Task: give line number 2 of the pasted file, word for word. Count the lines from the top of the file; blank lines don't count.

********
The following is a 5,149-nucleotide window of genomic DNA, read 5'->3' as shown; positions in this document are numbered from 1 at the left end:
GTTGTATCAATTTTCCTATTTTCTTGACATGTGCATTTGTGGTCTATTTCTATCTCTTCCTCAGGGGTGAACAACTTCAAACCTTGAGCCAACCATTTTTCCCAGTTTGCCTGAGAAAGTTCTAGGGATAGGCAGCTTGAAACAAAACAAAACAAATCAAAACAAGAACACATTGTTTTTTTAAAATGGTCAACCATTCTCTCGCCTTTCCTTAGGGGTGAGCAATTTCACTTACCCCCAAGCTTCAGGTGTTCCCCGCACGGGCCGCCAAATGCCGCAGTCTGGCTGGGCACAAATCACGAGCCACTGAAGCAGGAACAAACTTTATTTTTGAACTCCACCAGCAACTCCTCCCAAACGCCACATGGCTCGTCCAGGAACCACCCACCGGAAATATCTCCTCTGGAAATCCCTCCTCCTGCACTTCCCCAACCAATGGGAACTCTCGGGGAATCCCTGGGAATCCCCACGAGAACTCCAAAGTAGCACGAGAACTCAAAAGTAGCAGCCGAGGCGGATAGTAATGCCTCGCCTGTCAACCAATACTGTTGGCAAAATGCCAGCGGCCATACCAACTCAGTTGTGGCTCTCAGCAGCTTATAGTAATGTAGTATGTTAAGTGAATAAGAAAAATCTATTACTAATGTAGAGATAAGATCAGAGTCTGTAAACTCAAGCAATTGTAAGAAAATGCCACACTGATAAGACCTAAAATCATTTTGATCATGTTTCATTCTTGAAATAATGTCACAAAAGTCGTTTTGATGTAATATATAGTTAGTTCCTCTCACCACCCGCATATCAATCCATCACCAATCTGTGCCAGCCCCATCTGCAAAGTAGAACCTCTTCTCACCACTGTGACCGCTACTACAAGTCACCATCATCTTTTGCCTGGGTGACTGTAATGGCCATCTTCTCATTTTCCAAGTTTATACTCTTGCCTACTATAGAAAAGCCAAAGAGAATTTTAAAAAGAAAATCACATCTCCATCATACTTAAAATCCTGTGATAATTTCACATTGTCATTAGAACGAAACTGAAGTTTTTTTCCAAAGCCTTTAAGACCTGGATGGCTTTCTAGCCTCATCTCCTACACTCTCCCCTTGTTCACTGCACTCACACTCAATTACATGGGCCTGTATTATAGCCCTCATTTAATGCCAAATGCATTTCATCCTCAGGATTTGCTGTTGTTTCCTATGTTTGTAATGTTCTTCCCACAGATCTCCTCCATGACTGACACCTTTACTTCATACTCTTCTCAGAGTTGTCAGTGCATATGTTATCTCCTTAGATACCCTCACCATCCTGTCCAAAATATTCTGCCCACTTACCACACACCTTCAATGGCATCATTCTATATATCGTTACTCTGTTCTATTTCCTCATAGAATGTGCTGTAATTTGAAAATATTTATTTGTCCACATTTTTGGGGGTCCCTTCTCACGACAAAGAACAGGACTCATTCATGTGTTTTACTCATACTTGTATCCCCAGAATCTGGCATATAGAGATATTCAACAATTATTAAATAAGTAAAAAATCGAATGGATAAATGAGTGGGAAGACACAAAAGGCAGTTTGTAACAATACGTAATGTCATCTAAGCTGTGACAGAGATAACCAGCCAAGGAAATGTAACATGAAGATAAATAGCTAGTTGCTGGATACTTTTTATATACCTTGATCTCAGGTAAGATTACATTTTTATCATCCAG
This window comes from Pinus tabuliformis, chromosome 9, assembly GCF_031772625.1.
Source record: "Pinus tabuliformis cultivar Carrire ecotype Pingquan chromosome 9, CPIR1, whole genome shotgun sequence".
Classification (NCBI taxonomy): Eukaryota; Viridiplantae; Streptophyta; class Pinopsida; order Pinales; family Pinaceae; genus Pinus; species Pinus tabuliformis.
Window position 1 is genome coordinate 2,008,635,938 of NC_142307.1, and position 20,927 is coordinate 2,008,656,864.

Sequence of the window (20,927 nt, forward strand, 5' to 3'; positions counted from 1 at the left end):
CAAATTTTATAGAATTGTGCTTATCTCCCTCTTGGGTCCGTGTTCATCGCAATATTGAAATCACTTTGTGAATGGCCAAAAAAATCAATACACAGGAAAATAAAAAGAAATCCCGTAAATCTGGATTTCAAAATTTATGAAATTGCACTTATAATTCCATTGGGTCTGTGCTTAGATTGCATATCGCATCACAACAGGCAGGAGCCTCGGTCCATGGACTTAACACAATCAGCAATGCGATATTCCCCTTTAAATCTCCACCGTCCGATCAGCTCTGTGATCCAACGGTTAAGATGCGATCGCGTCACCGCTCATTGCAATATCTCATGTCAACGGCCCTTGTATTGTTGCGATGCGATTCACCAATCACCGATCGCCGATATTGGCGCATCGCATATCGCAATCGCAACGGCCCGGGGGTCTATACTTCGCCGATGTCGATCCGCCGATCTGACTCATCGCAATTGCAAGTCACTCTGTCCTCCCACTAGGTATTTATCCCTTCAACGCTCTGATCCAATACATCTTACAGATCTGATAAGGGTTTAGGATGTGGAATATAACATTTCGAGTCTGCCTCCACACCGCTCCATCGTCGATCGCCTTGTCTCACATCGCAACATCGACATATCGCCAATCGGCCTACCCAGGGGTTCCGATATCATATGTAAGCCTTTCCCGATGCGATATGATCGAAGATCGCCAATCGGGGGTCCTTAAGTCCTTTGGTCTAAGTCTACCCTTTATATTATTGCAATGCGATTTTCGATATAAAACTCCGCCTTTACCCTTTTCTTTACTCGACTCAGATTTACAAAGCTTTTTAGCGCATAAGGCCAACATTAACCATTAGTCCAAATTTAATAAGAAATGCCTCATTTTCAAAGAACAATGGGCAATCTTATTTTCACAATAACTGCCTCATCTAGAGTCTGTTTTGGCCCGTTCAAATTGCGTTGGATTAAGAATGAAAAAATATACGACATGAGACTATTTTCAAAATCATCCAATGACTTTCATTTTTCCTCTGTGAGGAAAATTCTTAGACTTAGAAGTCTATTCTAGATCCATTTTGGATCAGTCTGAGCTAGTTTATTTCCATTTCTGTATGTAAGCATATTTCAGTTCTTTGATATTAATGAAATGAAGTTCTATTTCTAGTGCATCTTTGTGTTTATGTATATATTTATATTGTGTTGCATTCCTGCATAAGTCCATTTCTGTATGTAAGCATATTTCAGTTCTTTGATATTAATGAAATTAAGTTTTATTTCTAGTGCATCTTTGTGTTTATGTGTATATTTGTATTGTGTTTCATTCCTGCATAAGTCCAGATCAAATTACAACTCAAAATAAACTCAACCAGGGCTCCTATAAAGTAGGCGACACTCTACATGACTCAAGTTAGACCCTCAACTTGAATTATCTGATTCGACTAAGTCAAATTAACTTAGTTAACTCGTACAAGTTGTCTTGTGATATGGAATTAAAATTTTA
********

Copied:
GTTGTATCAATTTTCCTATTTTCTTGACATGTGCATTTGTGGTCTATTTCTATCTCTTCCTCAGGGGTGAACAACTTCAAACCTTGAGCCAACCATTTTTCCCAGTTTGCCTGAGAAAGTTCTAGGGATAGGCAGCTTGAAACAAAACAAAACAAATCAAAACAAGAACACATTGTTTTTTTAAAATGGTCAACCATTCTCTCGCCTTTCCTTAGGGGTGAGCAATTTCACTTACCCCCAAGCTTCAGGTGTTCCCCGCACGGGCCGCCAAATGCCGCAGTCTGGCTGGGCACAAATCACGAGCCACTGAAGCAGGAACAAACTTTATTTTTGAACTCCACCAGCAACTCCTCCCAAACGCCACATGGCTCGTCCAGGAACCACCCACCGGAAATATCTCCTCTGGAAATCCCTCCTCCTGCACTTCCCCAACCAATGGGAACTCTCGGGGAATCCCTGGGAATCCCCACGAGAACTCCAAAGTAGCACGAGAACTCAAAAGTAGCAGCCGAGGCGGATAGTAATGCCTCGCCTGTCAACCAATACTGTTGGCAAAATGCCAGCGGCCATACCAACTCAGTTGTGGCTCTCAGCAGCTTATAGTAATGTAGTATGTTAAGTGAATAAGAAAAATCTATTACTAATGTAGAGATAAGATCAGAGTCTGTAAACTCAAGCAATTGTAAGAAAATGCCACACTGATAAGACCTAAAATCATTTTGATCATGTTTCATTCTTGAAATAATGTCACAAAAGTCGTTTTGATGTAATATATAGTTAGTTCCTCTCACCACCCGCATATCAATCCATCACCAATCTGTGCCAGCCCCATCTGCAAAGTAGAACCTCTTCTCACCACTGTGACCGCTACTACAAGTCACCATCATCTTTTGCCTGGGTGACTGTAATGGCCATCTTCTCATTTTCCAAGTTTATACTCTTGCCTACTATAGAAAAGCCAAAGAGAATTTTAAAAAGAAAATCACATCTCCATCATACTTAAAATCCTGTGATAATTTCACATTGTCATTAGAACGAAACTGAAGTTTTTTTCCAAAGCCTTTAAGACCTGGATGGCTTTCTAGCCTCATCTCCTACACTCTCCCCTTGTTCACTGCACTCACACTCAATTACATGGGCCTGTATTATAGCCCTCATTTAATGCCAAATGCATTTCATCCTCAGGATTTGCTGTTGTTTCCTATGTTTGTAATGTTCTTCCCACAGATCTCCTCCATGACTGACACCTTTACTTCATACTCTTCTCAGAGTTGTCAGTGCATATGTTATCTCCTTAGATACCCTCACCATCCTGTCCAAAATATTCTGCCCACTTACCACACACCTTCAATGGCATCATTCTATATATCGTTACTCTGTTCTATTTCCTCATAGAATGTGCTGTAATTTGAAAATATTTATTTGTCCACATTTTTGGGGGTCCCTTCTCACGACAAAGAACAGGACTCATTCATGTGTTTTACTCATACTTGTATCCCCAGAATCTGGCATATAGAGATATTCAACAATTATTAAATAAGTAAAAAATCGAATGGATAAATGAGTGGGAAGACACAAAAGGCAGTTTGTAACAATACGTAATGTCATCTAAGCTGTGACAGAGATAACCAGCCAAGGAAATGTAACATGAAGATAAATAGCTAGTTGCTGGATACTTTTTATATACCTTGATCTCAGGTAAGATTACATTTTTATCATCCAG